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Coal Mining Sales

Coal Economies Thrive on Natural Gas

Written by Justin Williams
Posted October 30, 2013

Coal mining is as American as warm apple pie. The United States was built on the backs of coal miners who helped carry this great country through hard times and made it the true and proud nation that it is today.

But coal mining has soured in recent memory here in the states, especially as the U.S. energy mix has turned its back on coal. Even as worldwide demand increases – it’s still the number one source of energy for the generation of electricity worldwide – producers here are changing their strategies.

coal handsWith the Obama administration hell bent on turning Americans on to cleaner energy, coal producers have had to face a barrage of regulations set against coal production. This has only made the industry throw up its arms and become unpopular on Wall Street.

And things aren’t going to get any better. The U.S. is in the midst of a shale gas revolution that is taking the entire county by storm and shows no signs of letting up. Ramped up shale production has slashed the price of natural gas, prompting U.S. power plants to burn less coal and sending demand right down with it.

Coal mining has always been a dirty job, but now it’s becoming a dirty word. Even in China, where much of the U.S.'s coal exports are sent, there is a glut of steel, tarnishing the demand for metallurgical coal (used to make steel).

Last month, the Obama administration announced new regulations that will strictly enforce the amount of carbon pollution a U.S. power plant can generate. As if things weren’t bad enough with natural gas taking over, the coal industry now is forced to fight these new standards, saying it is impossible to build coal plants without using carbon emission-capturing technology – technology that is yet unproven and costly.

States like West Virginia, which rests its laurels on the coal mining industry, are going to change, too. They don’t have much choice.

But change just might be the best thing going forward. West Virginia, the state that helped pioneer the coal mining industry and build the very foundation of the America we know today, didn’t reap the rewards it gave to everyone else.

In fact, for more than 100 years, coal has been king of West Virginia, and it has become one of the poorest states, according to NationalJournal. The median household income is just under $40,000 – $13,000 less than the national average, $20,000 less than neighboring Virginia, and more than $30,000 less than in Maryland.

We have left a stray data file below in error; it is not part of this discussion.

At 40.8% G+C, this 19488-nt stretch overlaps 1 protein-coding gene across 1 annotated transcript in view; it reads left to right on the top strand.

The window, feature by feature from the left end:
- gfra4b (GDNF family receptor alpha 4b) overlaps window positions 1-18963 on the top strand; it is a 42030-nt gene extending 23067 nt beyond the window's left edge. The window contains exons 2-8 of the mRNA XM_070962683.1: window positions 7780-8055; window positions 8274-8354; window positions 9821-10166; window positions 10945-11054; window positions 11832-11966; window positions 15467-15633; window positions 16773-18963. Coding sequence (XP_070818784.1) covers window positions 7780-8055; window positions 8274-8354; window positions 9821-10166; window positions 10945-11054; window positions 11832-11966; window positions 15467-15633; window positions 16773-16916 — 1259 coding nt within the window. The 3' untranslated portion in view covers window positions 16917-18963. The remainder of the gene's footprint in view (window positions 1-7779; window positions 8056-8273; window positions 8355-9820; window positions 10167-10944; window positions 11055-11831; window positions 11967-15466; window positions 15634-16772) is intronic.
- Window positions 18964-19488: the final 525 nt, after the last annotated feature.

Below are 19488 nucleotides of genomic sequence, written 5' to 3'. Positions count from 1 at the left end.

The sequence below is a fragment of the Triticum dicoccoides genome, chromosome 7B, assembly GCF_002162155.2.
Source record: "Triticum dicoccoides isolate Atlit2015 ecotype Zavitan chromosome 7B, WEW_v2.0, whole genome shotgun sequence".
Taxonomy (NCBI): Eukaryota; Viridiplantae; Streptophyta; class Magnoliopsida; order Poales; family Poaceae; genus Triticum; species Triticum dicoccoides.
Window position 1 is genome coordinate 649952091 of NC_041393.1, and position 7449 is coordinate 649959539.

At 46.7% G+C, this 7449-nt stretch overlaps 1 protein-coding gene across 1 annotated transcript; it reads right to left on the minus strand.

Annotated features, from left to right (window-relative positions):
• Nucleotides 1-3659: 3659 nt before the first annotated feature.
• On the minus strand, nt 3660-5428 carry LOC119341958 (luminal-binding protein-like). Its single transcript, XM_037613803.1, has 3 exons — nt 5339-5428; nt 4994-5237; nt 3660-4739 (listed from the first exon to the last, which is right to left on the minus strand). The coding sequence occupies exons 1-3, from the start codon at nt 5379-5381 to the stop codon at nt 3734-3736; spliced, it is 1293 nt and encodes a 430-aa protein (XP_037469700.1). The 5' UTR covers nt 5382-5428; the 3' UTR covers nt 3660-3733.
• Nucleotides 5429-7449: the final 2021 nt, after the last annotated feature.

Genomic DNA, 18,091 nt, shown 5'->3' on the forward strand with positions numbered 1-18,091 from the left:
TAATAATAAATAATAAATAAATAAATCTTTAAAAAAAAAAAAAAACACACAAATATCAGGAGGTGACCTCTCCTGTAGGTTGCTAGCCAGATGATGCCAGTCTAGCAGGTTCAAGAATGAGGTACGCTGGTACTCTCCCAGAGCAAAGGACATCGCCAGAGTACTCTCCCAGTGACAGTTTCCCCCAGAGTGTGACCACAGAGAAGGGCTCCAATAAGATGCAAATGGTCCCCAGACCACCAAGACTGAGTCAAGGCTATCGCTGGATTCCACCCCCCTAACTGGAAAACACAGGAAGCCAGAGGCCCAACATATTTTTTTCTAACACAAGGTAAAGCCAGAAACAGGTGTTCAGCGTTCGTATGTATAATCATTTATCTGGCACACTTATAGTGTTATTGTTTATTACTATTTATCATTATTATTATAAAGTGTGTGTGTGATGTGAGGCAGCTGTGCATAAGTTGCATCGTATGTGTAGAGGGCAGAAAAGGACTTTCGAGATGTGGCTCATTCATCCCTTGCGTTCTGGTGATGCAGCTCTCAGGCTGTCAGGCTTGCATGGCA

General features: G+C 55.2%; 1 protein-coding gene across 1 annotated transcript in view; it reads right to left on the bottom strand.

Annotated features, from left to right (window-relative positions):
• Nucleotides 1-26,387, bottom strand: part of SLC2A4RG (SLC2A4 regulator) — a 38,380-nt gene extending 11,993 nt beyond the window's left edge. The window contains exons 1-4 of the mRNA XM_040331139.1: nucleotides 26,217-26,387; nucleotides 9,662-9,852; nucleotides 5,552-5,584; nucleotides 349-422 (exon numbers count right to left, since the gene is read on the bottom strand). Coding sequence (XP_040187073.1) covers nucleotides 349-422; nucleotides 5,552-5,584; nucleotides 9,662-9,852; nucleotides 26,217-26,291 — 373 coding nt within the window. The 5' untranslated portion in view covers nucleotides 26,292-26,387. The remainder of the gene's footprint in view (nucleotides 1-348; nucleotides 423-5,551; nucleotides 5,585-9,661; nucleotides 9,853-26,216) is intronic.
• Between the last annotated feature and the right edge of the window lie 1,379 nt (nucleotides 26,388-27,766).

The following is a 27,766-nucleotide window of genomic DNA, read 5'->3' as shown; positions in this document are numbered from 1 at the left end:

The good news: West Virginia has a second chance as natural gas development is exploding in the state.

Consol Energy

Consol Energy (NYSE: CNX) announced it will sell five West Virginia coal mines to privately held Murray Energy Corp. to focus on building its natural gas operations.

The reason: too much uncertainty, especially as new regulations are put in place. Advisers to Consol on the deal were Stifel (NYSE: SF) and Bank of America (NYSE: BAC).

The five mines are steeped in history and are some of Consol's oldest and most expensive operations.

Consol, founded during the Civil War, will rid itself of half of its total coal production for $850 million in cash and $184 million in future royalty payments for its coal reserves, according to Reuters. Murray will also assume $2.4 billion of Consol’s liabilities.

The future for Consol will be that of a gas exploration and production company with a coal subsidiary.

The company mostly sells thermal coal (used for electricity), but it also produces metallurgical coal, which, as I mentioned earlier, is seeing sputtering demand from buyers like China.

Consol will retain coal mines in Pennsylvania and Virginia and will put money from its new sale towards natural gas development.

It already has large holdings in the Marcellus and Utica shale fields in Pennsylvania and Ohio, and it is currently drilling underneath the Pittsburgh International Airport, of all places.

The deal is expected to close by year end.


What we have to focus on now is natural gas – a cleaner, more cost effective alternative to coal. It will make the U.S. stronger than ever before and revitalize hard working states like West Virginia, which fortunately will be given a second chance, and which need it more than most.

Fracking technology and horizontal drilling methods have unearthed the resource and will be employed heavily in shale formations to expose the riches.

While the coal mining industry was fading anyway, West Virginia alone was able to produce nearly 400 million cubic feet of gas in 2011 – the latest year available for federal data, according to NationalJournal, and an increase of 50 percent over 2010. That’s more than twice what the state was producing a decade ago.

Consol plans to reduce its annual dividend by half to 25 cents at the close of its latest deal, which isn't sitting well with investors.

But 2014 seems promising, as the company expects to produce more than 200 billion cubic feet of natural gas and increase production by 30 percent each year thereafter, according to Reuters.

As for coal mining, it’s extremely volatile here in the U.S., especially as it continues to take heat from Washington, where new rules shun the industry with every step.


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